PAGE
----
Let’s briefly take a look at an example from the best television show of all time, The Wire (if you live under a rock and don’t know about the Wire, lift up the rock, and go watch it. Now. Seriously, stop reading, and go watch it. I’m not joking. You’ll thank me later). The show follows the lives of Baltimore street gangs, the police that continuously try to convict them, and the local institutions that shape their struggles. Characters who might normally incite disgust among a general audience—active gang members—are seen as human and shaped by their disadvantaged social circumstances. Through unparalleled storytelling and pitch-perfect dialogue, the viewer develops empathy—and fondness—for the characters (especially Omar!), and begins to understand their situations in light of the inner-city poverty, police ineffectiveness, corrupt local governments, broken families, dysfunctional educational system, and the distortions of local media, that shape their lives, and keeps them in a vicious cycle of poverty and crime. The characters’ stories stimulate viewers at affective, cognitive, and emotional levels, in some ways feeling a secondary experience of poverty, crime, and the myriad of institutions governing the characters’ lives. As such, clips from the show (such as this clip) can serve as the basis of experiential learning, further reflected upon and connected to abstract concepts through course readings, discussions, and assignments.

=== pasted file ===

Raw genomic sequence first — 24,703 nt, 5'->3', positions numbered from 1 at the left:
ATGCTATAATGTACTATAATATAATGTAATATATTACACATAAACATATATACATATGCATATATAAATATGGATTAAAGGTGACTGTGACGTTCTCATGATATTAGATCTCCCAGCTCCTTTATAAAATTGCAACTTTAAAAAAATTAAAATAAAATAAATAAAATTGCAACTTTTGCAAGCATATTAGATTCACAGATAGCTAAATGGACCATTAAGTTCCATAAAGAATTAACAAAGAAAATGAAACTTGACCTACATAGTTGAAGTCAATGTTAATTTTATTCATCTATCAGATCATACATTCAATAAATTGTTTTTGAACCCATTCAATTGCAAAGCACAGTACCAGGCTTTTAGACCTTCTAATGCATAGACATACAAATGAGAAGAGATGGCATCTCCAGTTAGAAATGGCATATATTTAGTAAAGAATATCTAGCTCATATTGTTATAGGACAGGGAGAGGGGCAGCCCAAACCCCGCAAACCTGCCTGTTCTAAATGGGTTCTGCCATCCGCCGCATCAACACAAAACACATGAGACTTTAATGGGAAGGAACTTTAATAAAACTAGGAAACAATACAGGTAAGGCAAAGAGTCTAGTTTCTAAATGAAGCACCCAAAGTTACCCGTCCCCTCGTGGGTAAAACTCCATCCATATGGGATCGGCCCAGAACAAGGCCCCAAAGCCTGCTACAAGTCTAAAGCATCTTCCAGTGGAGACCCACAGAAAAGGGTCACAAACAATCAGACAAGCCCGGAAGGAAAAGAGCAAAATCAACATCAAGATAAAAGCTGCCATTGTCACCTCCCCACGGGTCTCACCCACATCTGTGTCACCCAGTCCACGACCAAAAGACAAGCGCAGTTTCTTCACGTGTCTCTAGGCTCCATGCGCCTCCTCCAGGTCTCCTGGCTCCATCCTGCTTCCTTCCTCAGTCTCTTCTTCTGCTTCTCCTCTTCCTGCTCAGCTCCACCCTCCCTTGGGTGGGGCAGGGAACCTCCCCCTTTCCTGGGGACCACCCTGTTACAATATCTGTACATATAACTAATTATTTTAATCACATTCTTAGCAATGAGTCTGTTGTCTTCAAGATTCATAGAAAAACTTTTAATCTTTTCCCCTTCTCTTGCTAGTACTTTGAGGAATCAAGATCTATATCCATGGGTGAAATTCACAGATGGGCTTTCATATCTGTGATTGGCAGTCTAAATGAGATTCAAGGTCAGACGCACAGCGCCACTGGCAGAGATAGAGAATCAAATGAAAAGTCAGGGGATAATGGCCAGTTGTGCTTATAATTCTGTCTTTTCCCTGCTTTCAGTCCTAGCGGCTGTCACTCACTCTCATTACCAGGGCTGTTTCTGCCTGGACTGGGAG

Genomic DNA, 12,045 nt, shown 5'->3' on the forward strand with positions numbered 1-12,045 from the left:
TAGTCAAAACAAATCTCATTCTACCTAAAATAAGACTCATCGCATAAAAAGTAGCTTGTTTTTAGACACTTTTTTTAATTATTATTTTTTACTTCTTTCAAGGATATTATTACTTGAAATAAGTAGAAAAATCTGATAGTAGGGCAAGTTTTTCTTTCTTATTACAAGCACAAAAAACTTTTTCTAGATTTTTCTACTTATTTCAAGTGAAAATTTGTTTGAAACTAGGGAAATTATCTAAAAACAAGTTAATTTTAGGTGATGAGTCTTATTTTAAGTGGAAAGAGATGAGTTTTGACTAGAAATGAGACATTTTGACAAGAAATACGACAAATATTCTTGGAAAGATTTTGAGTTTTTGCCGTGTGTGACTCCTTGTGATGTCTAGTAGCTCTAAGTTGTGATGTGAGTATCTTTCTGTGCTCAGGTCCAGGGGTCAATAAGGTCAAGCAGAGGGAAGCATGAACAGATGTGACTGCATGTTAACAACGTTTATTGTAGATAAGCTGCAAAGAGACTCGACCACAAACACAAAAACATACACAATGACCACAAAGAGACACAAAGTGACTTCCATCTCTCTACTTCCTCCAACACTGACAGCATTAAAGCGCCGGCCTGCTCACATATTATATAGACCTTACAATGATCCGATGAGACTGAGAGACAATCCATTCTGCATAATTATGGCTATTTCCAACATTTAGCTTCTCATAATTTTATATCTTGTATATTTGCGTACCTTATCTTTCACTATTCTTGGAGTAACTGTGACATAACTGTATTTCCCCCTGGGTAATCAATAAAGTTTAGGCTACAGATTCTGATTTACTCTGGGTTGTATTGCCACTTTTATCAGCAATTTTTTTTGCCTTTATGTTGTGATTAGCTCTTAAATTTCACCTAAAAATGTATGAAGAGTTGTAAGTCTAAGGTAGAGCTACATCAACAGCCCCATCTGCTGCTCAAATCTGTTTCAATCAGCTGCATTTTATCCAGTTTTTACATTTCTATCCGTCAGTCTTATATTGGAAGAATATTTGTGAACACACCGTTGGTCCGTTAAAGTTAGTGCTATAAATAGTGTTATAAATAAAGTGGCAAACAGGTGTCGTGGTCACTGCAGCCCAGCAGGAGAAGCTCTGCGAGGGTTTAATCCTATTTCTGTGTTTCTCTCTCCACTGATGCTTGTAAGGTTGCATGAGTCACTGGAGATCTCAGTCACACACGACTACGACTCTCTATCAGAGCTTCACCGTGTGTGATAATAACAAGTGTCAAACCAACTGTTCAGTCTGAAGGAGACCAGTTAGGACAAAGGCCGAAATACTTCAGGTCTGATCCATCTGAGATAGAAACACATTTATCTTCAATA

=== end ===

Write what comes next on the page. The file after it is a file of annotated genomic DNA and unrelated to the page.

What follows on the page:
Of course, not all films or videos will engage the “whole person.” For example, compared to many news clips or presentations, The Wire or Michael Moore’s Sicko (see this clip) are much more likely to serve purposes of experiential learning. However each type of video clip has its own uses, and it seems that the trick is to find the clip most effective to meet your teaching goals, in any particular class. But if you aim to draw upon experiential learning in your own teaching, you may not need to look any further than the video clips available on this site and elsewhere!
1. Jarvis, Peter, John Holford, and Colin Griffin. 2004. The Theory and Practice of Learning, 2e. Taylor & Francis.
2. Kolb, David. 1984. Experiential Learning: Experience as the Source of Learning and Development.
3. Kolb, David and Roger Fry. 1975 ”Toward an Applied Theory of Experiential Learning,” in C. Cooper (ed.) Theories of Group Process. John Wiley.
4. McGinn, Colin. 2005. The Power of Movies: How Screen and Mind Interact. Pantheon Books.
5. Suber, Howard. 2006. The Power of Film. Michael Wiese Productions.